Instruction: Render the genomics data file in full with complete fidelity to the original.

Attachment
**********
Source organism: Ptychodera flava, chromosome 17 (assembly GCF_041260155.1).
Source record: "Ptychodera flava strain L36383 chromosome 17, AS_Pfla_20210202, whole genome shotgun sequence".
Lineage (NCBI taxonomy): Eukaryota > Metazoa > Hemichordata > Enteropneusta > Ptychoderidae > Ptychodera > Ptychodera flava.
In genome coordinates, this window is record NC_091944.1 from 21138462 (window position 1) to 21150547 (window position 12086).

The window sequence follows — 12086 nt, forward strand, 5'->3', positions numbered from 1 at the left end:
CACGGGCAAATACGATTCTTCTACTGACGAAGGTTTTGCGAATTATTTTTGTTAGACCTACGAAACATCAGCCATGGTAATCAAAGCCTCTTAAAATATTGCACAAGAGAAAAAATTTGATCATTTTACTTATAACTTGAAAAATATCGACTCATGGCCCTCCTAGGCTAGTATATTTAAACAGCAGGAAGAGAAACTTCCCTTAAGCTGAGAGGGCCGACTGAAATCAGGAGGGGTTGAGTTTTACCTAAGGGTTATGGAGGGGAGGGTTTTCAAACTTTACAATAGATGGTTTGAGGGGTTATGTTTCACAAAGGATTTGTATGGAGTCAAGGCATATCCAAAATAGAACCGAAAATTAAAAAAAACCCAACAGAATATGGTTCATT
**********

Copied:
Source organism: Ptychodera flava, chromosome 17 (assembly GCF_041260155.1).
Source record: "Ptychodera flava strain L36383 chromosome 17, AS_Pfla_20210202, whole genome shotgun sequence".
Lineage (NCBI taxonomy): Eukaryota > Metazoa > Hemichordata > Enteropneusta > Ptychoderidae > Ptychodera > Ptychodera flava.
In genome coordinates, this window is record NC_091944.1 from 21138462 (window position 1) to 21150547 (window position 12086).

The window sequence follows — 12086 nt, forward strand, 5'->3', positions numbered from 1 at the left end:
CACGGGCAAATACGATTCTTCTACTGACGAAGGTTTTGCGAATTATTTTTGTTAGACCTACGAAACATCAGCCATGGTAATCAAAGCCTCTTAAAATATTGCACAAGAGAAAAAATTTGATCATTTTACTTATAACTTGAAAAATATCGACTCATGGCCCTCCTAGGCTAGTATATTTAAACAGCAGGAAGAGAAACTTCCCTTAAGCTGAGAGGGCCGACTGAAATCAGGAGGGGTTGAGTTTTACCTAAGGGTTATGGAGGGGAGGGTTTTCAAACTTTACAATAGATGGTTTGAGGGGTTATGTTTCACAAAGGATTTGTATGGAGTCAAGGCATATCCAAAATAGAACCGAAAATTAAAAAAAACCCAACAGAATATGGTTCATT